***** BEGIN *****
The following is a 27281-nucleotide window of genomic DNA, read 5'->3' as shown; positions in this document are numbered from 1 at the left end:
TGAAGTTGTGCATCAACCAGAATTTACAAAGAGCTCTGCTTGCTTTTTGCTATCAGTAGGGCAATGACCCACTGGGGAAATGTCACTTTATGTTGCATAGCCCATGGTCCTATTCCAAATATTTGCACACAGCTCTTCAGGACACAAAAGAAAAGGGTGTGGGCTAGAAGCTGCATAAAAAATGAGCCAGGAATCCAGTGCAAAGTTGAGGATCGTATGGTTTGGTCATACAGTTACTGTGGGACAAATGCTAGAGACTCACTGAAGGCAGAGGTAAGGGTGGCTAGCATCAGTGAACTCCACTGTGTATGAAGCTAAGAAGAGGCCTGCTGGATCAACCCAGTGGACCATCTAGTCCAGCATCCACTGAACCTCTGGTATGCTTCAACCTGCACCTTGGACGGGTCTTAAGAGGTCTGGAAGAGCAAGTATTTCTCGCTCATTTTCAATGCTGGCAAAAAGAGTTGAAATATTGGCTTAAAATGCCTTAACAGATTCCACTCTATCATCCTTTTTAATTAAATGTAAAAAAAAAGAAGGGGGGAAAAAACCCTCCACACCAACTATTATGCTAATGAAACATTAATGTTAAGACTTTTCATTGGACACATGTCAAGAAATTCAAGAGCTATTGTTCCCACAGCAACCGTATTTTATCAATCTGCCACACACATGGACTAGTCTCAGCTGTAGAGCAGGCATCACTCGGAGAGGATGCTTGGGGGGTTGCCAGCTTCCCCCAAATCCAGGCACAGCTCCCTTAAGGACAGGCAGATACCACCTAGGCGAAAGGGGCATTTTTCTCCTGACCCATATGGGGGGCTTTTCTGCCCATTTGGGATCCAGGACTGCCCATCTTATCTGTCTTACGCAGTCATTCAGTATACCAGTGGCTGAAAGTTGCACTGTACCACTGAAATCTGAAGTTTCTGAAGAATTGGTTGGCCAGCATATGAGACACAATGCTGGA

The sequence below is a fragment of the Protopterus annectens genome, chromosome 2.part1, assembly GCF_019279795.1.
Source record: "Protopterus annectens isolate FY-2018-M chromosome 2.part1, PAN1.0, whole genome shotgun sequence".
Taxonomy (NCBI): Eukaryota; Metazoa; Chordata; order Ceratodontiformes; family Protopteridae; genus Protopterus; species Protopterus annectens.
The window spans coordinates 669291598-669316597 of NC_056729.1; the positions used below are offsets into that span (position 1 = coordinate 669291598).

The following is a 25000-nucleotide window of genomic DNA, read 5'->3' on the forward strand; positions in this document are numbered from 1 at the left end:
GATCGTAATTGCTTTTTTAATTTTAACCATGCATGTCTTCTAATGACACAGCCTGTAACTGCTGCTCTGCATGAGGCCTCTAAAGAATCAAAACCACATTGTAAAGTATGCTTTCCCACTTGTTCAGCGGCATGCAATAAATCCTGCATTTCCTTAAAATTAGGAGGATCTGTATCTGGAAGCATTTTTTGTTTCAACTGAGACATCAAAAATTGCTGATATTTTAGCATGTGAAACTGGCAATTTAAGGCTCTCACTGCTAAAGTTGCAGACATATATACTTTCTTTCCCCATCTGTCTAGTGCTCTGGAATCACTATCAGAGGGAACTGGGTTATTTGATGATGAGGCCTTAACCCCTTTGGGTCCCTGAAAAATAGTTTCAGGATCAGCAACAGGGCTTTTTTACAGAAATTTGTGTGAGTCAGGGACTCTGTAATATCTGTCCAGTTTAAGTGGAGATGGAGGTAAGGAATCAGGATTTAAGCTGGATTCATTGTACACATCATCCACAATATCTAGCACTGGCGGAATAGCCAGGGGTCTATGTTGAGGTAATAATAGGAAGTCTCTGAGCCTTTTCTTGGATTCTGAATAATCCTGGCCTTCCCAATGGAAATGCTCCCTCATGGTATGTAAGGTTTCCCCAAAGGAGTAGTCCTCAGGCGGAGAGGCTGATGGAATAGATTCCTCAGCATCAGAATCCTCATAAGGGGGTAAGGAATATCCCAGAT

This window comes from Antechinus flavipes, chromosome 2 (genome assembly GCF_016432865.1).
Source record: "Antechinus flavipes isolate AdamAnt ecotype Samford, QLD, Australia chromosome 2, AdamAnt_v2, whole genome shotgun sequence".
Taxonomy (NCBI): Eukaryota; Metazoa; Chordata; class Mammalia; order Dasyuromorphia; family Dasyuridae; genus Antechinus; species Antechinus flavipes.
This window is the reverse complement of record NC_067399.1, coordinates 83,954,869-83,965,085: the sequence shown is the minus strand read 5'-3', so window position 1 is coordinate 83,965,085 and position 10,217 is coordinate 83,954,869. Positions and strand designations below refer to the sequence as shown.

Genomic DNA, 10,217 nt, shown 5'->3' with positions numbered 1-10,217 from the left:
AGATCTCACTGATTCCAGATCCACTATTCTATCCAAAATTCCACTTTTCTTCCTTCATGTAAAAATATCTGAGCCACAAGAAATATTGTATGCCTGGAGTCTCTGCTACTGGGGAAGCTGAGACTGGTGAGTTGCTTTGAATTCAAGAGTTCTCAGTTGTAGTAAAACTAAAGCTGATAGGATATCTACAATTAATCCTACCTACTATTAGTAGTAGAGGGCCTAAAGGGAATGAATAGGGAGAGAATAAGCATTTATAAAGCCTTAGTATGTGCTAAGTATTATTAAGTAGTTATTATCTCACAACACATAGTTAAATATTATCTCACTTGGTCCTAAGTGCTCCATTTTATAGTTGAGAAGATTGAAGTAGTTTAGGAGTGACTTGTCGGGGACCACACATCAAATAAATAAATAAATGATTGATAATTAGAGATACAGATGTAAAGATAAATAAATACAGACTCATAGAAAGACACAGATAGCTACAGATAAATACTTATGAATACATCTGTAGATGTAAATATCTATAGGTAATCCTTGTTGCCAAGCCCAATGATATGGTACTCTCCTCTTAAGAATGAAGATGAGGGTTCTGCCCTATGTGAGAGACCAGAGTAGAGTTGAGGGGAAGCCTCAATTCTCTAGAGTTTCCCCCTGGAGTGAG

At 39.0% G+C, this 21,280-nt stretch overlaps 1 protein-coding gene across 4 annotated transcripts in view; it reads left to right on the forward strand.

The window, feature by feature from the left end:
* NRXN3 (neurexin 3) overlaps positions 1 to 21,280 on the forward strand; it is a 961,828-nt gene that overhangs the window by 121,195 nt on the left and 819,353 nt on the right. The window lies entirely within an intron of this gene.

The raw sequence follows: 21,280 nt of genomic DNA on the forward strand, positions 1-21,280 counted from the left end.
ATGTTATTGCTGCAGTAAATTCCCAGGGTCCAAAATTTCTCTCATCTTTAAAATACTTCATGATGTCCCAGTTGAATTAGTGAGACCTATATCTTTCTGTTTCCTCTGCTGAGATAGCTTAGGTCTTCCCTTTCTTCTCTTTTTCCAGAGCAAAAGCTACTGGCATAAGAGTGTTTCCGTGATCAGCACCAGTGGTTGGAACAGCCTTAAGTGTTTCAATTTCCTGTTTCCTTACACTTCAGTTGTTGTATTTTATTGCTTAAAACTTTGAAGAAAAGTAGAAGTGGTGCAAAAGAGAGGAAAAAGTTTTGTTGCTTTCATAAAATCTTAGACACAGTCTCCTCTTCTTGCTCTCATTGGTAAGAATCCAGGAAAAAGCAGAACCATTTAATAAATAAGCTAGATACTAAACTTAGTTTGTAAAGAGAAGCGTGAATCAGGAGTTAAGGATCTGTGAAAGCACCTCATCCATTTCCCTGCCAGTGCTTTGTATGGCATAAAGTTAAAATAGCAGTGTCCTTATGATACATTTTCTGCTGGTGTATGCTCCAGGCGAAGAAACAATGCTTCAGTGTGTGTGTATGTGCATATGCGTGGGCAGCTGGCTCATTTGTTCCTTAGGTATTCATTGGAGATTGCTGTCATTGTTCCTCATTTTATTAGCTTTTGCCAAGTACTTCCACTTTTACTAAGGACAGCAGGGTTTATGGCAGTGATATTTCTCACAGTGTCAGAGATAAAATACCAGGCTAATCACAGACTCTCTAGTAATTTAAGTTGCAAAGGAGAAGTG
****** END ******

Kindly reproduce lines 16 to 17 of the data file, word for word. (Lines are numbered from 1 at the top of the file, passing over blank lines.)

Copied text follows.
The window, feature by feature from the left end:
* NRXN3 (neurexin 3) overlaps positions 1 to 21,280 on the forward strand; it is a 961,828-nt gene that overhangs the window by 121,195 nt on the left and 819,353 nt on the right. The window lies entirely within an intron of this gene.